Any successful leader or entrepreneur will tell you that they live by what’s on their calendar. If it isn’t on the calendar then it doesn’t exist. Meetings, golf, family time, it is all in the diary.

If you are serious about your art and you want to make it into the professional leagues, then act like a professional.

You might only be brave enough to write up on the family planner for a twenty minute slot – but that’s fine.

7pm-7:20pm – In the Writing Cave – I can write with this pencil or use it as a prod/Painter armed and ready to paint the canvas or you!/Musician with Noise Cancelling Headphones – I can’t hear you even if you scream.

Scheduling also tells everyone else you are being serious about your art.

It also holds you accountable.

You’ve got twenty minutes – GO! – you don’t have time to waste.

You are a professional now, so act like it.

Day 408 – Migrate Like Elk.

You mention Elk and you get comments.

Elk are one of the largest species within the deer family apparently, and a they seem, to an untrained eye, to share in a lot of deer-like behaviour.

One of the origins of the name Elk is from the Old Norse Elgr. I mention that because my wife has Norwegian Viking in her ancestry.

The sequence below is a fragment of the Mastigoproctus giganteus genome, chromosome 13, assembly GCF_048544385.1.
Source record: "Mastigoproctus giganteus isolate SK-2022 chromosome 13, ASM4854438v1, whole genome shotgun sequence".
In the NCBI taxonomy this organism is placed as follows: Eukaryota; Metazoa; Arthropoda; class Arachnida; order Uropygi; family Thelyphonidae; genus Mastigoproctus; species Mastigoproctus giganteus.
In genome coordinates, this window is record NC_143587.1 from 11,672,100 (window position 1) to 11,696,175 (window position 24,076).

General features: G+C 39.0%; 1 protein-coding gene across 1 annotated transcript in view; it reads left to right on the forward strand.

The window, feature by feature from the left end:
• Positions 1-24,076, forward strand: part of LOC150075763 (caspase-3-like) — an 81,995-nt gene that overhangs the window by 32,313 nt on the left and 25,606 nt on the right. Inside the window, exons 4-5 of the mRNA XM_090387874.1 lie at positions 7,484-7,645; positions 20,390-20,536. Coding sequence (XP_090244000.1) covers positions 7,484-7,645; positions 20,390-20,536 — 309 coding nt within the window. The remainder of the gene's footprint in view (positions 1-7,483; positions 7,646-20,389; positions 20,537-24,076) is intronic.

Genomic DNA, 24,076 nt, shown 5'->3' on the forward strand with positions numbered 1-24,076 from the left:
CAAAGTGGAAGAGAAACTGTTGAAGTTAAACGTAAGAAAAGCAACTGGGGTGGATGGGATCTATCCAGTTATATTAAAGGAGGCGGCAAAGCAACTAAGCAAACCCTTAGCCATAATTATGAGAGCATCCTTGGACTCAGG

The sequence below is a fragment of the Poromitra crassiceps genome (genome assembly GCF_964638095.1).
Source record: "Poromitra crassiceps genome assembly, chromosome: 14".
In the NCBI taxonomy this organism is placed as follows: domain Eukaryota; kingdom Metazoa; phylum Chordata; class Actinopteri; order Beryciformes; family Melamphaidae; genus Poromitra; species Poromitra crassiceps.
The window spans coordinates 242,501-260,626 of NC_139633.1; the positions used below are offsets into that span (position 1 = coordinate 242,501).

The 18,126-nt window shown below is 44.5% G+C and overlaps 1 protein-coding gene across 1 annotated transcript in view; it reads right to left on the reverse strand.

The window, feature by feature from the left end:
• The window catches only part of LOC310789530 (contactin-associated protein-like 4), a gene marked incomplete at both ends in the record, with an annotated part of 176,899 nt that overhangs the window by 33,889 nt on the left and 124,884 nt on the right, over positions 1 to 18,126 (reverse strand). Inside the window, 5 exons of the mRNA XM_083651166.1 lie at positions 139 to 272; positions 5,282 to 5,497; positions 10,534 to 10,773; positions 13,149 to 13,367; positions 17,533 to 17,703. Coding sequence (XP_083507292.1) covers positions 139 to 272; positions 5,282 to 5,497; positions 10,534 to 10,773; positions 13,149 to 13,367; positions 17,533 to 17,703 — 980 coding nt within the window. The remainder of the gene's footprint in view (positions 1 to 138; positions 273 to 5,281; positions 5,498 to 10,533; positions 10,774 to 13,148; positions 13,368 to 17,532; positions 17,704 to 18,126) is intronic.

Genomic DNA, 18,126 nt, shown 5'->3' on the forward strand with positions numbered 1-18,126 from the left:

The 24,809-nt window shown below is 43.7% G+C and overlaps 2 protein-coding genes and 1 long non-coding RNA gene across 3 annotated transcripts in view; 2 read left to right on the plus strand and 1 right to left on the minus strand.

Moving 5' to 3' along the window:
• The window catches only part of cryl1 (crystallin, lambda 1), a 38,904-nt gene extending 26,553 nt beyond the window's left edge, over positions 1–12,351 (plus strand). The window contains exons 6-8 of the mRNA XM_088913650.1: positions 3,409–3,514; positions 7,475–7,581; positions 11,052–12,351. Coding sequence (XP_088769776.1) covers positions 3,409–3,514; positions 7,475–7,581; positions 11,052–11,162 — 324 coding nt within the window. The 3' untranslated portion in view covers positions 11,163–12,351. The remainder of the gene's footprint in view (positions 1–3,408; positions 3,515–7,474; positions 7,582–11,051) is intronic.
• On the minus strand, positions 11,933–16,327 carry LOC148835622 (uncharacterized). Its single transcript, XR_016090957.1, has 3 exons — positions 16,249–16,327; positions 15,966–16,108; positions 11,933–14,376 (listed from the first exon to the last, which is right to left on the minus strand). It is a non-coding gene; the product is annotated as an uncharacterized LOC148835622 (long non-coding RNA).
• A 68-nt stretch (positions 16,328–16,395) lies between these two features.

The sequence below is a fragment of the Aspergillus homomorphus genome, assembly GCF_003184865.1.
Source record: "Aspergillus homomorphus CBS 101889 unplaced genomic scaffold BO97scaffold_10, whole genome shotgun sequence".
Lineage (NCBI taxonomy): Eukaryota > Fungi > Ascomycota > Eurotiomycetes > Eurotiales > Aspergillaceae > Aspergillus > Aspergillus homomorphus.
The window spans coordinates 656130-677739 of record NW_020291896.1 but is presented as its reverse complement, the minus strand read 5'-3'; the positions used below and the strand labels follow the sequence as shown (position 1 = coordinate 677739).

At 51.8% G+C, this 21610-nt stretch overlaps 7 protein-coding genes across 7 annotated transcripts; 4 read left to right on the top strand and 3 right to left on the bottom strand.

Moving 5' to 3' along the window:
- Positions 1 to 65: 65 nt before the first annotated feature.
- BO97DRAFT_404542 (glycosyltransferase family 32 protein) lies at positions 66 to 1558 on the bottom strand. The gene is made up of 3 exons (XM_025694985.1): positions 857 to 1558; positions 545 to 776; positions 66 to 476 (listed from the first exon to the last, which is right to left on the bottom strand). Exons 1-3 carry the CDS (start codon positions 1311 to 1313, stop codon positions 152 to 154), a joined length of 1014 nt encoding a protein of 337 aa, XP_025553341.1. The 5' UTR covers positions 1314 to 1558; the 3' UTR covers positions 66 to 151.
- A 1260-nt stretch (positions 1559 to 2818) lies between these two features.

Elk tend to migrate towards the higher altitudes in the spring time and go in the opposite direction during autumn. During the winter they prefer wooded areas for shelter and protection.

So like writers then.

Spring. The weather starts warming up and the snows start to retreat. New ideas spring up like the new growth of plants and bushes. Wandering writers gather attracted by the newness of everything around them.

Summer. Having found an area particularly fertile and suited to their needs, they stay, they enjoy the abundance of words which come easily.

Autumn. The cool winds start up and the ideas become scarcer and words are easier to find. They get spooked and start the journey back to the safety of the woodland.

Winter. They gain protection amongst the trees – I’m taking this as a metaphor for books other people have written – and wait it out until the spring returns.

When you write there is a flow. Different seasons. It is easy to get frustrated and be hard on yourself.

An Elk knows that there is movement and seasons in its life.

You should accept that to and accept that whatever the season there is always something going on which sustains your creative life.

Input.

I have a confession.

I didn’t write today.

Before you turn your backs on me at the coffee shop, or whisper to your writing group, or report me to the authorities, sometimes it is okay to simply not write.

Don’t make it a habit though!

Some days you just need to input.

Read. Chat. Muse. Listen to something new. Go for a walk and take your camera. Maybe even take a nap.

Sometimes you need to let the creative juices work like a slow cooker. Don’t force it. Let it simmer.

I didn’t write today, but it is okay.

I wrote this blog post after all. I also thought out a key scene in the revision of a novel I had written. I thought about the writing process and what I need to do to improve. I read a little. I had a meal with good friends and we laughed a lot.

So what did you do today?